As may already be clear from what has been said above, this move from form to substance won't work either. Indeed it was pointed out in a particularly acute anonymous Note in the Yale Law Journal of 1975 [which I understand--thanks to Nelson Barrette--to have been written by eventual Yale Law School Dean, Anthony Kronman back when he was himself a student at that institution].  The problem is that no particular content, however laudable, can actually cut the ice as a distinguishing feature of law. After all, religious and moral codes famously express the same sort of goals, and many club rules do as well. Presumably, for example, contestants in a sanctioned chess tournament are forbidden from strangling their opponents during a match--or even from throwing captured bishops at them. 

Hart suggested several other candidates for marks of true law, but Kronman's article patiently dismantles all of them....except one. And that characteristic is a matter neither of a rule's form nor its content.  What makes an ostensible law part of an authentic legal system is that it does not require a dispensation from any independent system to implement physical sanctions. For consider: if the NFL wishes to enforce any of the fines on its books, it will be able to do so reliably only if such actions are allowed by the U.S. government. Similarly, if a church wants to impose corporal punishments on those it considers sinful, those actions will have to be allowed by the state. As noted by Kronman (following Max Weber), a modern state is a "community that (successfully) claims the monopoly of the legitimate use of physical force within a given territory." Thus, for any system but that emanating from "the sovereign," an explicit dispensation to apply physical penalties from that sovereign is required. It is that feature alone that makes any putative arrangement of "laws" an authentic legal system. And that is neither a matter of form nor of content.* Indeed, it seems to trump content considerations.

This may seem like an arcane matter of philosophy, but it has great practical importance: it provides us with a necessary condition for any putative law to have actual authority. As I argued both in my 3:16 AM review of the recent Huemer/Layman book on political authority and my own book on democratic theory, to have bona fide authority, a rule must have the right parentage. It must come from that entity that has the most power in any region.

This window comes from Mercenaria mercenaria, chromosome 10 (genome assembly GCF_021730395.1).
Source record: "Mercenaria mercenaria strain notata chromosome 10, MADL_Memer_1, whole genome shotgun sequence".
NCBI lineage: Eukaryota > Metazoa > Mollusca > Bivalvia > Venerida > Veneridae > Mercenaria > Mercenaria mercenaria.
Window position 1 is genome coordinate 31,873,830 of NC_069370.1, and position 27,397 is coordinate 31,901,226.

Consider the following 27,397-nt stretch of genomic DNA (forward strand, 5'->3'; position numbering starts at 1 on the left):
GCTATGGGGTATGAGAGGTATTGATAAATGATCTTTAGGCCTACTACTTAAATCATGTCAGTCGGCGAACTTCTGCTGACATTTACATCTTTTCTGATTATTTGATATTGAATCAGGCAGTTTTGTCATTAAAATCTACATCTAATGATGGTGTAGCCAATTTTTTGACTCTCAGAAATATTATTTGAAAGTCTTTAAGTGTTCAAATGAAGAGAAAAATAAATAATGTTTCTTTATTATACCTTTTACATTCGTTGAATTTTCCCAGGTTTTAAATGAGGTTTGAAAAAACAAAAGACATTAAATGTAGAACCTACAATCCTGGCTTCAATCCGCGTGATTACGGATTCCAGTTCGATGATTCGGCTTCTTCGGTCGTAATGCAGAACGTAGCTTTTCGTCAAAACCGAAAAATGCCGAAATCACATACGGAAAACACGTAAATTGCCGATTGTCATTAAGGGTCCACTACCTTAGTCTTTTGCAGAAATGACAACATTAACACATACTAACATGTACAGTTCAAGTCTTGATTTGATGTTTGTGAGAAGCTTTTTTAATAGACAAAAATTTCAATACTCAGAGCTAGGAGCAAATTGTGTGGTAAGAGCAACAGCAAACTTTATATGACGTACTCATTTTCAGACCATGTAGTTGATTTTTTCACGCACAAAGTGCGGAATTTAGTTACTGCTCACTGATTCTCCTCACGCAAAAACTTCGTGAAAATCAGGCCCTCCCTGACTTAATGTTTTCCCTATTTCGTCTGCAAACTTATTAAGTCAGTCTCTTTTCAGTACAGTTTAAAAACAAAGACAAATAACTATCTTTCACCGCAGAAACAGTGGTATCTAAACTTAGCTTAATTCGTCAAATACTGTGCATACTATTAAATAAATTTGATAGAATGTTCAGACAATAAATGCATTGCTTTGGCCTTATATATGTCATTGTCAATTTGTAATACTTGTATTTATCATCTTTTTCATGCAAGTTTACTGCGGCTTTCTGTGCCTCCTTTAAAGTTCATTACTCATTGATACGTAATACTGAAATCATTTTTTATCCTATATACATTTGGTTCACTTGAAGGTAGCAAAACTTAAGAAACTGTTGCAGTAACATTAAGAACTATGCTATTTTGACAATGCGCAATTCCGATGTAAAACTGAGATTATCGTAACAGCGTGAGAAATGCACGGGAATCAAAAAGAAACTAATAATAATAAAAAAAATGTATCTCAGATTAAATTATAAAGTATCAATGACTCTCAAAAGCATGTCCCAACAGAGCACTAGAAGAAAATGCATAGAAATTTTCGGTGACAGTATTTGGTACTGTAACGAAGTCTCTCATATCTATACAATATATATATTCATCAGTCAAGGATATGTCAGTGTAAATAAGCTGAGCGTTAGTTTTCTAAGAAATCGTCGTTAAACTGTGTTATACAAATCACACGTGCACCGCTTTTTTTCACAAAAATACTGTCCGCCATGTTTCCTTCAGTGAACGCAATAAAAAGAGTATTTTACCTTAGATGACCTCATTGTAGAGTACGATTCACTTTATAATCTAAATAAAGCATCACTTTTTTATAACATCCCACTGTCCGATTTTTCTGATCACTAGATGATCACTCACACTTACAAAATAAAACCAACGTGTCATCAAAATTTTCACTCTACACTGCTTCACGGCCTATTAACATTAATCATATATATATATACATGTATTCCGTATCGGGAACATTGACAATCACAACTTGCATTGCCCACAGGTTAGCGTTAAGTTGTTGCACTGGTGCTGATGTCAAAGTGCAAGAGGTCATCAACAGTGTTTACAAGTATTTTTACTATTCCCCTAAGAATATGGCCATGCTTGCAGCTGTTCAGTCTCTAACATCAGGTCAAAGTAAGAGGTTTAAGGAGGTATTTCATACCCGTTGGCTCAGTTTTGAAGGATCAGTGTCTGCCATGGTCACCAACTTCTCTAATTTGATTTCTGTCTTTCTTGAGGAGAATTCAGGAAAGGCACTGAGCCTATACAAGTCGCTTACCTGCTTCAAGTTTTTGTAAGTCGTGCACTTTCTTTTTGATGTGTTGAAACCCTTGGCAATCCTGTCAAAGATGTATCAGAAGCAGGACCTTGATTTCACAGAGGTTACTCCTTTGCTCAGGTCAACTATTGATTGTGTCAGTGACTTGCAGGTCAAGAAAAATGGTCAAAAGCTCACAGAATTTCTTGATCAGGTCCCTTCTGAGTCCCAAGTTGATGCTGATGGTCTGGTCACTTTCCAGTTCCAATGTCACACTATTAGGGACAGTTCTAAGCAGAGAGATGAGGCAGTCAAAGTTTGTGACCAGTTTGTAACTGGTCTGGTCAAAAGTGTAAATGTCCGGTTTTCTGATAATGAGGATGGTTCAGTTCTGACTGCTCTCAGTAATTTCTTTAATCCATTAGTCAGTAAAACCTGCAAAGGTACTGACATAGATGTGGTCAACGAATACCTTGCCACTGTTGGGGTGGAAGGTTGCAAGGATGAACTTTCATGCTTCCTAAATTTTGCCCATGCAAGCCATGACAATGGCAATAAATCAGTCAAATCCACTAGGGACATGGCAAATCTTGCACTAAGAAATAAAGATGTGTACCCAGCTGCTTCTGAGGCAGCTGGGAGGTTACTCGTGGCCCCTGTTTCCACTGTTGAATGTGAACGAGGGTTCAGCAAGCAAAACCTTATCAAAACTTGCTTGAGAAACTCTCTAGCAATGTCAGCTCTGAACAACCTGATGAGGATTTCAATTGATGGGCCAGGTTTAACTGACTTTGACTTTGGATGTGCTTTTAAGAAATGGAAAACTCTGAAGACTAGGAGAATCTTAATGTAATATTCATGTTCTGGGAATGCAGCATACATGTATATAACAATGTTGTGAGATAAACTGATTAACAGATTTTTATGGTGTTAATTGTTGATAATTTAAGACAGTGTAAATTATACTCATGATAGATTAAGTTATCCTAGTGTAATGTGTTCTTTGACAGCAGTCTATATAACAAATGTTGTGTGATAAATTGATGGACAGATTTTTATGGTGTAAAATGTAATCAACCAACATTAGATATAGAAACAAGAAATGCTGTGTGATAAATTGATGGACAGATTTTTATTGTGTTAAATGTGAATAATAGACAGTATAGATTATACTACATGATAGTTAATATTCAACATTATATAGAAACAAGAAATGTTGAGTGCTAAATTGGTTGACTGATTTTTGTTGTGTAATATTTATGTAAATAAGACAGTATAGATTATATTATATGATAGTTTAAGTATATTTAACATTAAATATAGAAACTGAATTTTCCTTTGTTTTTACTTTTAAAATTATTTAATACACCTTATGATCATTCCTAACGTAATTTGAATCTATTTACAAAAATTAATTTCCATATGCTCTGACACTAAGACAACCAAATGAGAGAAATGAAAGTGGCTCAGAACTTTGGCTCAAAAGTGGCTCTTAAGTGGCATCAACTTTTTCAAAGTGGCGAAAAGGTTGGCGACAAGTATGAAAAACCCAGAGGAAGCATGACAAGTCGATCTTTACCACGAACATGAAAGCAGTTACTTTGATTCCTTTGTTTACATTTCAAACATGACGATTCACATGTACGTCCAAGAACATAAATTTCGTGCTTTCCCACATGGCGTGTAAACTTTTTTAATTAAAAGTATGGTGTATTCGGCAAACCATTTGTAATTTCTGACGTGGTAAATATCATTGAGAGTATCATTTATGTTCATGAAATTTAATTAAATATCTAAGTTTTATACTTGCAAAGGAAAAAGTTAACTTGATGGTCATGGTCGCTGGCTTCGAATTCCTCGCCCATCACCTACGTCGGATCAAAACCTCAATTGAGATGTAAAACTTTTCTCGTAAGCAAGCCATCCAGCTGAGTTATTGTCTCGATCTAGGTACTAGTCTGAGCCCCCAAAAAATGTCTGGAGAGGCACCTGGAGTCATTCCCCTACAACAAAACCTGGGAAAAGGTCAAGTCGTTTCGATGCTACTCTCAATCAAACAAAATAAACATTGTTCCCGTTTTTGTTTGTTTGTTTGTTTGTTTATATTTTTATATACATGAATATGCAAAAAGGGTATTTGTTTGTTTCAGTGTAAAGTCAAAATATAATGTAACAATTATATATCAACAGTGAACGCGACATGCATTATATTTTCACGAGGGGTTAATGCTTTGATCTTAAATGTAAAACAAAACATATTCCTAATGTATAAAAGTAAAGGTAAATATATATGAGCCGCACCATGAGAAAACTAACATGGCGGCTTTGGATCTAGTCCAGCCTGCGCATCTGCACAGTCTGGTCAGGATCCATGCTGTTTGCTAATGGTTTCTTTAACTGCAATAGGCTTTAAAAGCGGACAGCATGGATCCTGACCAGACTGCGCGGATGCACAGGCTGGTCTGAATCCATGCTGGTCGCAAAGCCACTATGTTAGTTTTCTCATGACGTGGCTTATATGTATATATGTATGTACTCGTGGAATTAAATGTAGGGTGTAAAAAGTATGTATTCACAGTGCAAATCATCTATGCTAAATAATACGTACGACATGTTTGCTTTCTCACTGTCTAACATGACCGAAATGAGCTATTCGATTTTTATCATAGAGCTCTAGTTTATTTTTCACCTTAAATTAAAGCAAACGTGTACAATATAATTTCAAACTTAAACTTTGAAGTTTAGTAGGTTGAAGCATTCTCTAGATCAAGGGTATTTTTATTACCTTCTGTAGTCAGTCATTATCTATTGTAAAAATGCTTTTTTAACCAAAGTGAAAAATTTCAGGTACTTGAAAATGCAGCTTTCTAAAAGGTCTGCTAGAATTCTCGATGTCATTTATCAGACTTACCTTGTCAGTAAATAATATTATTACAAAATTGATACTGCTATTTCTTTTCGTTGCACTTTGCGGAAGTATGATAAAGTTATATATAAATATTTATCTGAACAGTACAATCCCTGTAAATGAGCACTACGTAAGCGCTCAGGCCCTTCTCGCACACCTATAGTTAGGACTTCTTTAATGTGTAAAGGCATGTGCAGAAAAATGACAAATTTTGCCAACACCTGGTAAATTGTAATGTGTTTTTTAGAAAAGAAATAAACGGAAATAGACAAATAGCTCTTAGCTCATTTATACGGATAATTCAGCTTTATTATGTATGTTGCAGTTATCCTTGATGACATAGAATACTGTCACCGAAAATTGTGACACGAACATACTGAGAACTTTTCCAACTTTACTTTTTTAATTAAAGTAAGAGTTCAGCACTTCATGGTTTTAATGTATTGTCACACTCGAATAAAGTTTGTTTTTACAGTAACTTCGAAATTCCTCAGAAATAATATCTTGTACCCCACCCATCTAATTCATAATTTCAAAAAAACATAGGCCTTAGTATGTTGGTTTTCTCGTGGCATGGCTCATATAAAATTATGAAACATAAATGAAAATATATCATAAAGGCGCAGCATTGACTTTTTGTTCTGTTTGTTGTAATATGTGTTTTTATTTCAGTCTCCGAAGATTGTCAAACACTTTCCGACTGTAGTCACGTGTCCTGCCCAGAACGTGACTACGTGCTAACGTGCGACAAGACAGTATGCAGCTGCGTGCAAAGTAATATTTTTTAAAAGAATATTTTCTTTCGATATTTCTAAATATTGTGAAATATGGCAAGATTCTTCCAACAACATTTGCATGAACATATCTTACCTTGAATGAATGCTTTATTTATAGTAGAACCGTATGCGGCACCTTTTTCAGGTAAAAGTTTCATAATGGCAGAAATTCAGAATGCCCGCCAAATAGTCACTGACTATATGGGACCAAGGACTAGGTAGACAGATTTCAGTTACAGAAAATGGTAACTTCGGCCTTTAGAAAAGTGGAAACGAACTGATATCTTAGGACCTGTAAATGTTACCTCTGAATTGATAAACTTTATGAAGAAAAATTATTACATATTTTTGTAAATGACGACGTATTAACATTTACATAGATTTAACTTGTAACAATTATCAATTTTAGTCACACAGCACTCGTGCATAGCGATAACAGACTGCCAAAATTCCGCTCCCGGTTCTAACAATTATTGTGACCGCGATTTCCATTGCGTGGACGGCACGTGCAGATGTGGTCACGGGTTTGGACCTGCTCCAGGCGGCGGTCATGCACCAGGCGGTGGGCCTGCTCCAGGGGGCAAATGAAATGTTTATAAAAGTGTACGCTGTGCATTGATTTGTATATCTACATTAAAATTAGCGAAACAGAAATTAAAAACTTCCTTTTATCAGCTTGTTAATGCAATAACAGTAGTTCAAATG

So much for authority: elements of legal systems must have proper form and causal background. But what about "legitimacy"? Shall we call every authoritative law legitimate? Many will deny this. They will say that to be legitimate, a law must also be morally acceptable, that any putative law allowing for the murdering of anyone whose sandwich one covets--or, to take a more serious case, an imprecation calling for the rounding up and murdering of Jews, Gypsies or Catholics--is always illegitimate, no matter how "authoritative" its history and formal/relational characteristics may make it. I agree with that myself (at least with respect to the rounding up and murdering case). Does this mean that we must bring back content--that to be legitimate laws must reflect the appropriate ethics? Must the widespread appeal of such intuitions spell the end for legal positivism of every stripe? Certainly it has seemed so even to many of the friendliest critics of both Austin and Hart.  

I don't think those critics are correct. I believe there is a way that even those who are skeptical about all claims to know the truth of some proposed ethical maxim can manage to distinguish the subset of authoritative laws that are legitimate from those that are not. In my view, this is the point at which self-governance, i.e., authentic democracy, comes to the rescue. I have argued, both in my book and elsewhere (see, e.g, my interview with Richard Marshall) that there is nothing like a plausible background theory to substantiate our moral intuitions--even if, in some cases they are warranted (by our emotional responses) and happen to be true. They are in this way like astrological claims: such warrant as is provided by our emotional sympathies may be no more reliable than induction from previous astrological forecasts that happen to have been successful. To put this in terms made famous by Susan Haack, our moral intuitions are like "across clues" in a crossword puzzle containing not a single "down clue." It is not that moral propositions are "subjective" or necessarily "true only relative to a particular society or culture." Still less am I claiming with J.L. Mackie that every moral claim is erroneous. What morality seems to me lack is neither objectivity nor truth, but  a background theory with sufficient plausibility to provide anyone with knowledge of a single moral ought proposition. Utilitarians and other consequentialists have tried to provide such theories, and divine command theorists have as well, but nothing has found wide acceptance. Indeed it is my view that no proposal has made much more sense than the astrologer's admonition that "The stars impel, they don't compel." We have evidence only in the form of across answers that fit.